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Center for Biological Diversity  
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Guest Editorial
by Kierán Suckling : Center for Biological Diversity

Three Catastrophes, One Sky

One-hundred and sixty million years before you were born, there was a collision in the inner main asteroid belt. A rock 110 miles in diameter smashed into another half its size with a terrible force, shattering both into hundreds of thousands of pieces. Most of the debris is still safely orbiting the sun within the asteroid belt, but due to the aptly named Yarkovsky and YORP effects, a few mountain-size pieces escaped. Following an interplanetary arc of some hundred million miles, they were eventually captured by the Earth’s gravitational field.

Tycho Crater on the moon.
The Tycho Crater on the moon’s southern hemisphere was caused by an asteroid shower which also struck the Earth, driving most dinosaurs to extinction 65 million years ago.
Photo courtesy NASA.

One shard plowed into the moon about 108 million years ago, creating the immense Tycho Crater, whose radiating lines are visible to the human eye. Forty-three million years later, another piece slammed into the tip of the Yucatan Peninsula, driving the dinosaurs extinct.

When this chain of events was initiated, most of the dinosaurs who would suffer its consequences were not yet come into existence. They evolved in the shadow of their own extinction, while death arced toward them for a hundred million years with mathematical precision.

Nothing stood between them and the asteroid.

On December 26, 2004, a seabed earthquake erupted near the Island of Nias off the Sumatran coast. Registering a 9.1, it was the third-largest earthquake known to man. Tsunamis radiating from its epicenter killed over 225,000 people along the Indian Ocean shoreline from Kenya to Indonesia.

To reach land in the Indian Ocean, a tsunami must pass through mangrove forests. It will first encounter red mangroves with prominent airborne roots propped above the water, then, just inland, black mangroves with pneumatophores poking up through the mud like straws grasping for air, then white mangroves, then—as the coast transitions to solid ground—buttonwood mangroves. Mangroves are the tropical coast overstory, protecting everything below and behind from sun, wind, and water. They take the brunt of hurricanes and tsunamis. And when healthy, they greatly reduce inland damage.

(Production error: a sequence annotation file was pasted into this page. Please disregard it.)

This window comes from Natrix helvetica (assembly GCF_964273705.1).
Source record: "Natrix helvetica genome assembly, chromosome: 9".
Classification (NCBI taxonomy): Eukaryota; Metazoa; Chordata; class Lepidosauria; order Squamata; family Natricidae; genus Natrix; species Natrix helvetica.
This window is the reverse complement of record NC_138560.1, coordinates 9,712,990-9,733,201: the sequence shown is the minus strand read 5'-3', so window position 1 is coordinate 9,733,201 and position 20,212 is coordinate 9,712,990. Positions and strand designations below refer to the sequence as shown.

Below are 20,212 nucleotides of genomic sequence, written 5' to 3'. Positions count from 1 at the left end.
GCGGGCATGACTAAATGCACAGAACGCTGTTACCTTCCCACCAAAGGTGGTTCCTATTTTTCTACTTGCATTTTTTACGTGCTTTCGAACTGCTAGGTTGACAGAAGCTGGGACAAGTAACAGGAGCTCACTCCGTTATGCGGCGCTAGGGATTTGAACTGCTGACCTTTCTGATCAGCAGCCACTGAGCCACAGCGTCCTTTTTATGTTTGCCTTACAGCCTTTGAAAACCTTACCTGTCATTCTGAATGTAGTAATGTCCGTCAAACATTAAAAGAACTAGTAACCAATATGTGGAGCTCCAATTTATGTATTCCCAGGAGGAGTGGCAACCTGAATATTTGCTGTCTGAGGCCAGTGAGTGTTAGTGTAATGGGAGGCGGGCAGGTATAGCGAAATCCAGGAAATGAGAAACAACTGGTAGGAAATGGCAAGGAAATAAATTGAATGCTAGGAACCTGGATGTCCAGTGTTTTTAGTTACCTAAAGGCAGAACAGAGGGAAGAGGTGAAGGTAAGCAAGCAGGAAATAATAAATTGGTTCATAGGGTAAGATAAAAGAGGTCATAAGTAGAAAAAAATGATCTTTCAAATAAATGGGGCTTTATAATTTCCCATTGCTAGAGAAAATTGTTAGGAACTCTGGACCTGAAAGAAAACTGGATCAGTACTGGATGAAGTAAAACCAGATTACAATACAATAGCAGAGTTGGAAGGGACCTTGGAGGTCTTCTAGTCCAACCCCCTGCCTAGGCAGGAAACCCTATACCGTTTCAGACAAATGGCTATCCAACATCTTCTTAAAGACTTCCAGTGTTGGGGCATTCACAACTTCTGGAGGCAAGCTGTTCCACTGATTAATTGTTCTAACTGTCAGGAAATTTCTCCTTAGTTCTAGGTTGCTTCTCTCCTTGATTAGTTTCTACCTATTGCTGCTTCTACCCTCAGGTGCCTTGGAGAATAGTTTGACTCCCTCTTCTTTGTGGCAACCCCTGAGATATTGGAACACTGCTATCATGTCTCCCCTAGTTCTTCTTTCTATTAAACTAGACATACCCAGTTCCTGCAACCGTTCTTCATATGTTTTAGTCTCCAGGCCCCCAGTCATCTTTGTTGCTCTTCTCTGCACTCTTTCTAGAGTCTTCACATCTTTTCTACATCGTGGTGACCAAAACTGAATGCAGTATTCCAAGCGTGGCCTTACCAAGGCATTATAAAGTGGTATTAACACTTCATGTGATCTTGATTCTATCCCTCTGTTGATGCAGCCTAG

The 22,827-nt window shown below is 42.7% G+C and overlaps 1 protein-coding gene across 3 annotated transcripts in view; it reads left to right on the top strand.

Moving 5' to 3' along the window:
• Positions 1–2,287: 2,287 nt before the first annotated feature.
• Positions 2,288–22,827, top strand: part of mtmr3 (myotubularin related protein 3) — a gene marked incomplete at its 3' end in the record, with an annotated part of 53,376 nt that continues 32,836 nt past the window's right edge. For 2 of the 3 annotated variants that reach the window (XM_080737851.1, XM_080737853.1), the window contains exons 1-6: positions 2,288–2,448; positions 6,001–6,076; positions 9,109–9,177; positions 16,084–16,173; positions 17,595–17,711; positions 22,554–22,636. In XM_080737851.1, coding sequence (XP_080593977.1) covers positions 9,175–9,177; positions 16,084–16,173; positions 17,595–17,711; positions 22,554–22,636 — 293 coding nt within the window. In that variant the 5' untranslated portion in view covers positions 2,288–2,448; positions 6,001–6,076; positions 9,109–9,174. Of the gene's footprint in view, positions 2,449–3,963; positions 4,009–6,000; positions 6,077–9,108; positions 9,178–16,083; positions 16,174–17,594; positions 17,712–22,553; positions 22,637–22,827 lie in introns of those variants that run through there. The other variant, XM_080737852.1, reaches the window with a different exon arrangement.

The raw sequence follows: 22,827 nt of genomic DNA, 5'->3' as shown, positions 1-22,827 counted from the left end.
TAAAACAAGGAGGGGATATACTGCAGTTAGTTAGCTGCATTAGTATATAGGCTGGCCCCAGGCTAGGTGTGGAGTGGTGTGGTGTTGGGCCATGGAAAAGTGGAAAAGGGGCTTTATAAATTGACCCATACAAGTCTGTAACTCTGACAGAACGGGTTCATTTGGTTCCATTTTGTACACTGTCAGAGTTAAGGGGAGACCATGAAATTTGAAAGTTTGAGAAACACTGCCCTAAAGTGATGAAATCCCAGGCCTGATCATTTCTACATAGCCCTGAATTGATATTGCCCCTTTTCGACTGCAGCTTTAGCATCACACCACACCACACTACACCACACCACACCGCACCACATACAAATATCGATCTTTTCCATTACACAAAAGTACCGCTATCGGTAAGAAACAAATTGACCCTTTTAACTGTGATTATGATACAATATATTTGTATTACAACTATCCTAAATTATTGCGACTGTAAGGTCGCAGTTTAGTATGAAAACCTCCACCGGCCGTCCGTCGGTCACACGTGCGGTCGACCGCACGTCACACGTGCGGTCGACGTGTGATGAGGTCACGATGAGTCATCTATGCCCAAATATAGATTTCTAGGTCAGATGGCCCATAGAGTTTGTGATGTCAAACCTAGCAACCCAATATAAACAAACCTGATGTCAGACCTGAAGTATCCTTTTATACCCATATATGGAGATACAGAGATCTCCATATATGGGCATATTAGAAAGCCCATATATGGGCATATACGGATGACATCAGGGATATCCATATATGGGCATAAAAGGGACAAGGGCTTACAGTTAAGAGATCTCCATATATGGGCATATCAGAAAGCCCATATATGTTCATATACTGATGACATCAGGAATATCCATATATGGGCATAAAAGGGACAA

In 1960 a tsunami slammed into healthy mangrove forests on the Bangladesh coast, which absorbed so much of its force that no humans were killed. The mangroves were later cut down to make way for shrimp farms. When another tsunami of the same magnitude hit the area in 1991, it barreled over the farms without slowing. Thousands were killed.

Shrimp farms among Malaysian mangrove.
Shrimp farms fragmenting a Malaysian mangrove forest.
Photo courtesy Shrimp News.

The five countries hit hardest by the 2004 tsunami had cleared 26 percent of their mangroves between 1980 and 2000. Since the 1960s, Thailand cleared over 156,000 acres for aquaculture, industrial development, and to produce sandy, tourist-friendly beaches. Java cleared 70 percent of its mangroves during this period, Sulawesi 49 percent, Sumatra 36 percent, and India over 66 percent. Singapore and the Philippines have lost over 90 percent of their mangroves.

In the Andaman Islands, which have extensive, nearly intact mangroves, only seven percent of villages hit by the 2004 tsunami were devastated. In areas where mangroves were replaced by aquaculture and tourist beaches, 80 to 100 percent of villages were devastated. A similar pattern occurred in southern Sri Lanka, where 23,588 were killed. Nias, which has protected its mangroves fairly well, suffered relatively few deaths though sitting at the epicenter of the quake.